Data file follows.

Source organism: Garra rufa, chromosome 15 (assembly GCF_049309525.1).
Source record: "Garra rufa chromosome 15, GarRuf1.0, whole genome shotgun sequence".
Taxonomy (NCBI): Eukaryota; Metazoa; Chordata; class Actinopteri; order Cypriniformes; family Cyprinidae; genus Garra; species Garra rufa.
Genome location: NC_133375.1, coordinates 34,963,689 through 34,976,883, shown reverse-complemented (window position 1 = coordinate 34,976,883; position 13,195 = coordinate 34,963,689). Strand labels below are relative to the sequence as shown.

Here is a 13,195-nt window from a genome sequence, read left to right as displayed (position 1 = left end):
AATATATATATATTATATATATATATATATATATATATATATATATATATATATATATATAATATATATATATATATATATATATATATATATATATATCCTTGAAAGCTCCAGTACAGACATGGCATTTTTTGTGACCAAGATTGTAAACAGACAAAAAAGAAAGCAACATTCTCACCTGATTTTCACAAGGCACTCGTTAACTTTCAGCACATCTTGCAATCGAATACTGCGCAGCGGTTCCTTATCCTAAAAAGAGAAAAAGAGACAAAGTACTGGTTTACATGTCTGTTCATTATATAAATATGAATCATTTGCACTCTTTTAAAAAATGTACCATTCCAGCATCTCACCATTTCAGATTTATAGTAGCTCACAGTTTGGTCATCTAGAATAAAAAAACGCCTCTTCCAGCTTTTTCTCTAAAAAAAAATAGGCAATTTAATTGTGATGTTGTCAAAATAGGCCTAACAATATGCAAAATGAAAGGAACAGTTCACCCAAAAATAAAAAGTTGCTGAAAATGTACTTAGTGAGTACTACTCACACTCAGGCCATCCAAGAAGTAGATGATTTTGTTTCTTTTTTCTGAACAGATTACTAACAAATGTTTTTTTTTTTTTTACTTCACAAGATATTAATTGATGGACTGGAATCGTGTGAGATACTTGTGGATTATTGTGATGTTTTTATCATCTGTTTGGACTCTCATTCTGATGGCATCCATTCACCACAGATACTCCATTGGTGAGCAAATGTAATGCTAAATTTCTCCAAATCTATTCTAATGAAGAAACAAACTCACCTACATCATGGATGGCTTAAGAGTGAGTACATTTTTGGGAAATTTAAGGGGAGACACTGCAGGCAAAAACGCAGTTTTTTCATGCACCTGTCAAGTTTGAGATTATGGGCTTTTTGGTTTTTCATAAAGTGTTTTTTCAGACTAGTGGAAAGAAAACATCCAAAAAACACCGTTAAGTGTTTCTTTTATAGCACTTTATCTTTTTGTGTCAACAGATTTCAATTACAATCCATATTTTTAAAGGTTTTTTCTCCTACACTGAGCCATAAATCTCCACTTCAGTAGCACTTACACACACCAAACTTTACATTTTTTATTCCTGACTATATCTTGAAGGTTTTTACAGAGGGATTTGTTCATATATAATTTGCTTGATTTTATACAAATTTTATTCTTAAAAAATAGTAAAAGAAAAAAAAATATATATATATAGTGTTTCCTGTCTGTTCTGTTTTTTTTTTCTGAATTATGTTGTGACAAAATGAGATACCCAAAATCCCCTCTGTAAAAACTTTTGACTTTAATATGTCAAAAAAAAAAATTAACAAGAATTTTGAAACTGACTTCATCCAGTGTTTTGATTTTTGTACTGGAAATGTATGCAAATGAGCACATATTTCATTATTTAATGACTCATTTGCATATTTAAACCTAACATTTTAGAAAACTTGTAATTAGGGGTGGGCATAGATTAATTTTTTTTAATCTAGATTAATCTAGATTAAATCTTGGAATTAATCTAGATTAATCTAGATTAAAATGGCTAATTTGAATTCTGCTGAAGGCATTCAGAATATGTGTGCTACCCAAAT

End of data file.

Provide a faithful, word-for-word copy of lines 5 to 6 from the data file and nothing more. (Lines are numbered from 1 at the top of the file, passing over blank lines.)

Here is a 13,195-nt window from a genome sequence, read left to right as displayed (position 1 = left end):
AATATATATATATTATATATATATATATATATATATATATATATATATATATATATATATAATATATATATATATATATATATATATATATATATATATCCTTGAAAGCTCCAGTACAGACATGGCATTTTTTGTGACCAAGATTGTAAACAGACAAAAAAGAAAGCAACATTCTCACCTGATTTTCACAAGGCACTCGTTAACTTTCAGCACATCTTGCAATCGAATACTGCGCAGCGGTTCCTTATCCTAAAAAGAGAAAAAGAGACAAAGTACTGGTTTACATGTCTGTTCATTATATAAATATGAATCATTTGCACTCTTTTAAAAAATGTACCATTCCAGCATCTCACCATTTCAGATTTATAGTAGCTCACAGTTTGGTCATCTAGAATAAAAAAACGCCTCTTCCAGCTTTTTCTCTAAAAAAAAATAGGCAATTTAATTGTGATGTTGTCAAAATAGGCCTAACAATATGCAAAATGAAAGGAACAGTTCACCCAAAAATAAAAAGTTGCTGAAAATGTACTTAGTGAGTACTACTCACACTCAGGCCATCCAAGAAGTAGATGATTTTGTTTCTTTTTTCTGAACAGATTACTAACAAATGTTTTTTTTTTTTTTACTTCACAAGATATTAATTGATGGACTGGAATCGTGTGAGATACTTGTGGATTATTGTGATGTTTTTATCATCTGTTTGGACTCTCATTCTGATGGCATCCATTCACCACAGATACTCCATTGGTGAGCAAATGTAATGCTAAATTTCTCCAAATCTATTCTAATGAAGAAACAAACTCACCTACATCATGGATGGCTTAAGAGTGAGTACATTTTTGGGAAATTTAAGGGGAGACACTGCAGGCAAAAACGCAGTTTTTTCATGCACCTGTCAAGTTTGAGATTATGGGCTTTTTGGTTTTTCATAAAGTGTTTTTTCAGACTAGTGGAAAGAAAACATCCAAAAAACACCGTTAAGTGTTTCTTTTATAGCACTTTATCTTTTTGTGTCAACAGATTTCAATTACAATCCATATTTTTAAAGGTTTTTTCTCCTACACTGAGCCATAAATCTCCACTTCAGTAGCACTTACACACACCAAACTTTACATTTTTTATTCCTGACTATATCTTGAAGGTTTTTACAGAGGGATTTGTTCATATATAATTTGCTTGATTTTATACAAATTTTATTCTTAAAAAATAGTAAAAGAAAAAAAAATATATATATATAGTGTTTCCTGTCTGTTCTGTTTTTTTTTTCTGAATTATGTTGTGACAAAATGAGATACCCAAAATCCCCTCTGTAAAAACTTTTGACTTTAATATGTCAAAAAAAAAAATTAACAAGAATTTTGAAACTGACTTCATCCAGTGTTTTGATTTTTGTACTGGAAATGTATGCAAATGAGCACATATTTCATTATTTAATGACTCATTTGCATATTTAAACCTAACATTTTAGAAAACTTGTAATTAGGGGTGGGCATAGATTAATTTTTTTTAATCTAGATTAATCTAGATTAAATCTTGGAATTAATCTAGATTAATCTAGATTAAAATGGCTAATTTGAATTCTGCTGAAGGCATTCAGAATATGTGTGCTACCCAAAT